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World needs to learn from Pune on climate change plans, says report

On the Mula: The city of Pune has a population of nearly 5 million people and is located at the confluence of the Mutha, Mula and Pavana rivers. It has been affected by several severe floods over the last six decades. Photo: Y Ramakrishna Reddy / flickr

The example of Pune has been cited as a classic case study for making cities resilient by investing in and maintaining critical infrastructure that reduces risk, such as flood drainage, adjusted where needed to cope with climate change.

The initiative was driven jointly by the elected municipal government, the municipal commissioner and Alert (active citizen groups), and involves many different city departments. It demonstrates that local governments can prepare for climate change by reducing and managing the local factors that lead to disasters.

The case study has been cited in the World Disasters Report, released by the International Federation of Red Cross and Red Crescent Societies (IFRC) on Tuesday. The report provides a ten-point checklist for local governments to make cities resilient to disasters. A key finding of the report is that between one-third and one-half of the population of most cities in low- and middle-income nations live in informal settlements. It is common in such cities for local authorities to refuse to extend to them all the infrastructure and essential services that do so much to reduce disaster risk. Much of this urban population is also particularly exposed to the consequences of climate change.

'Making cities resilient', the 2010–2011 World Disaster Reduction campaign, addresses issues of local governance and urban risk while drawing upon previous United Nations International Strategy for Disaster Reduction (UNISDR)campaigns for safer schools and hospitals, as well as on the sustainable urbanisations principles developed in the United Nations Human Settlements Programme (UNHabitat) World Urban Campaign 2009–2013.

Pune has a population of nearly 5 million people and is located at the confluence of the three rivers, Mutha, Mula and Pavana. It has been affected by several severe floods over the last six decades, the most significant being the 1961 flood that involved a major dam failure. Anticipating an increased frequency of floods owing to climate change, and in order to reduce its carbon footprint, the city authorities developed a comprehensive climate change adaptation and mitigation plan.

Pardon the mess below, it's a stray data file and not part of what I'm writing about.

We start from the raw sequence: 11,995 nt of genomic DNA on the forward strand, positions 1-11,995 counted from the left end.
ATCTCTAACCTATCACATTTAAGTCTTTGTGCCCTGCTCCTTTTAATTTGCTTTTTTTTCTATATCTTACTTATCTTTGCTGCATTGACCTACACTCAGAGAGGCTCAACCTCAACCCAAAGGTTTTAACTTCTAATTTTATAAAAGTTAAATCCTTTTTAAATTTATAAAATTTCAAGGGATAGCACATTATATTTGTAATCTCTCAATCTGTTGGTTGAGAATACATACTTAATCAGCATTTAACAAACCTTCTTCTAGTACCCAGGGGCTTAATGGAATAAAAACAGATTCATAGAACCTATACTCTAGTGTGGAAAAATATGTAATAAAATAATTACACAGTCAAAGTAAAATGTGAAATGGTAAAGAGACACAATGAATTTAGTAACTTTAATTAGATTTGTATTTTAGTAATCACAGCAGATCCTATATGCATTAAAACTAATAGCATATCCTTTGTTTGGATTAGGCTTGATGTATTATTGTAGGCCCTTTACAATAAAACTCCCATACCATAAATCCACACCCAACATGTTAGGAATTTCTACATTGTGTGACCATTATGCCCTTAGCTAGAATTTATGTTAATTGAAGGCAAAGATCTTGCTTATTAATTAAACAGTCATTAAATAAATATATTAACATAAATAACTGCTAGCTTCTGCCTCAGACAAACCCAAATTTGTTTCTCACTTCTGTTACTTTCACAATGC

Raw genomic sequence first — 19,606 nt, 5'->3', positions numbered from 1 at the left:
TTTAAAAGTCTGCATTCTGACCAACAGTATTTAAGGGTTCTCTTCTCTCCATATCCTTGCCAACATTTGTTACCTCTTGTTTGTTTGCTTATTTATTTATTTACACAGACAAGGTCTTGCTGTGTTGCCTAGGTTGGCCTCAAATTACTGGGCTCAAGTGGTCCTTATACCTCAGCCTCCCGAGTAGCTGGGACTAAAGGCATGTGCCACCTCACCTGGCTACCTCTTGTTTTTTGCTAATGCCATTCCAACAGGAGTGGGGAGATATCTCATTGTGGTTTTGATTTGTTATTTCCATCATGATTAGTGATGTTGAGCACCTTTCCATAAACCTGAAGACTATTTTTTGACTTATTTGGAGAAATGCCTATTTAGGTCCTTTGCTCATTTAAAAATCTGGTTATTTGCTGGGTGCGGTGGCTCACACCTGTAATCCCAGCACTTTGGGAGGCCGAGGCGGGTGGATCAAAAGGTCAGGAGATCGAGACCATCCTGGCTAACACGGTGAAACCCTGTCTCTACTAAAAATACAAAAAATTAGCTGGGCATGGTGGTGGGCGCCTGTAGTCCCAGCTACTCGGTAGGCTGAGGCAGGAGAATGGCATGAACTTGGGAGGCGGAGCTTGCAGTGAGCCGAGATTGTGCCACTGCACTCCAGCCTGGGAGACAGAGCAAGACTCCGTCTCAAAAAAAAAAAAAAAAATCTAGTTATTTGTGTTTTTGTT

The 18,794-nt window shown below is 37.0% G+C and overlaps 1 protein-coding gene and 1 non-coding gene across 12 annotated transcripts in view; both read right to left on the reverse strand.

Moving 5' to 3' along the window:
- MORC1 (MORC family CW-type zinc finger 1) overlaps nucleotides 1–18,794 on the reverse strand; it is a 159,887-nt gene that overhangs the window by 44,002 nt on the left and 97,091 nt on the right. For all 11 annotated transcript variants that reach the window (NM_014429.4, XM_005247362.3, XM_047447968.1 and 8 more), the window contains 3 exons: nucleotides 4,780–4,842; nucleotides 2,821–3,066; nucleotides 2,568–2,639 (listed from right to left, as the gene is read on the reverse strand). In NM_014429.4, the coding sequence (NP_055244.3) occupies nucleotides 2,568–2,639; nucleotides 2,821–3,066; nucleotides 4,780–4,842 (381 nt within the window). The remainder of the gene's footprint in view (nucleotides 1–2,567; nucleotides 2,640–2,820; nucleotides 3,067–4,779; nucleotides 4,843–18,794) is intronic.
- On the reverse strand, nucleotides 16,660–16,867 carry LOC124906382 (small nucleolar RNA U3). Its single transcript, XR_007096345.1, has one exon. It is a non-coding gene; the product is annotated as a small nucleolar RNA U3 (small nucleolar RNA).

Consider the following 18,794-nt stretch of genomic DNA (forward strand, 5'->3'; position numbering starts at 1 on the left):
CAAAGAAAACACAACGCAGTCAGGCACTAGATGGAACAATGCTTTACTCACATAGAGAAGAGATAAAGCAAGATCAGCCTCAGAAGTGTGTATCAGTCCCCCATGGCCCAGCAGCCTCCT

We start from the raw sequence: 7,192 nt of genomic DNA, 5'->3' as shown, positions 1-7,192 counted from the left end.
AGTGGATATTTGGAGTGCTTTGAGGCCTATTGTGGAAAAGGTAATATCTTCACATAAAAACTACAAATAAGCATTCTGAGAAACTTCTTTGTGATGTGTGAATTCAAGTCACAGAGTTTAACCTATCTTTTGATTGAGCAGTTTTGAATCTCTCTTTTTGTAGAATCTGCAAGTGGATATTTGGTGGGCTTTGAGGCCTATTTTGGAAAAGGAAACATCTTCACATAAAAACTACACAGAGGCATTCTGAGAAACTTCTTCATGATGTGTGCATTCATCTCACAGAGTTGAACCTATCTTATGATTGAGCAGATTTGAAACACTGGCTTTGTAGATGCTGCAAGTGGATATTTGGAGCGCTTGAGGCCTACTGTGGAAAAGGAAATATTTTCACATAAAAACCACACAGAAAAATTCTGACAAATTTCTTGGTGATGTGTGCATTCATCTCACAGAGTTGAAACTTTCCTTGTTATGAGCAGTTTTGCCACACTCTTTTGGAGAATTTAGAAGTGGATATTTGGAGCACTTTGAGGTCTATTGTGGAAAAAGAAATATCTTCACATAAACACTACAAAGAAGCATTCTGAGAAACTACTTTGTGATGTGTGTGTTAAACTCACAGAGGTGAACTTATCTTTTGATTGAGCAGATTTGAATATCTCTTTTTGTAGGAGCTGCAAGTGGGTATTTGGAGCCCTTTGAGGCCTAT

A systematic citywide plan of practical action to reduce flooding was implemented. A first step was to assess the flood risks by analysing hourly rainfall intensity and examining the likely changes in impacts in low lying areas and places where natural drainage was blocked by construction of houses or by roads without adequate bridges. A detailed city drainage map was developed.

The plan introduced structural and planning measures for restoring natural drainage, widening streams, extending bridges and applying natural soil infiltration methodologies. Watershed conservation techniques such as afforestation and building small earthen check dams were undertaken in the hilly zone. Property tax incentives were provided to encourage households to recycle wastewater or use rainwater harvesting by storing run off from their roofs for domestic use. These efforts were complemented by improvements in flood monitoring and warning systems and social protection for affected families.

Ten essentials for making cities resilient

  1. Put in place organisation and coordination to understand and reduce disaster risk, based on participation of citizen groups and civil society. Build local alliances. Ensure that all departments understand their role in disaster risk reduction and preparedness.
  2. Assign a budget for disaster risk reduction and provide incentives for homeowners, low-income families, communities, businesses and the public sector to invest in reducing the risks they face.
  3. Maintain up-to-date data on hazards and vulnerabilities, prepare risk assessments and use these as the basis for urban development plans and decisions. Ensure that this information and the plans for your city’s resilience are readily available to the public and fully discussed with them.
  4. Invest in and maintain critical infrastructure that reduces risk, such as flood drainage, adjusted where needed to cope with climate change.
  5. Assess the safety of all schools and health facilities and upgrade these as necessary.
  6. Apply and enforce realistic, risk-compliant building regulations and land use planning principles. Identify safe land for low-income citizens and develop, upgrading of informal settlements, wherever feasible.
  7. Ensure education programmes and training on disaster risk reduction are in place in schools and local communities.
  8. Protect ecosystems and natural buffers to mitigate floods, storm surges and other hazards to which your city may be vulnerable. Adapt to climate change by building on good risk reduction practices.
  9. Install early warning systems and emergency management capacities in your city and hold regular public preparedness drills.
  10. After any disaster, ensure that the needs of the survivors are placed at the centre of reconstruction with support for them and their community organisations to design and help implement responses, including rebuilding homes and livelihoods.

Note: The Pune Municipal Corporation website is one of the best officialdom websites I have seen. Neat, informative, and considerably transparent.

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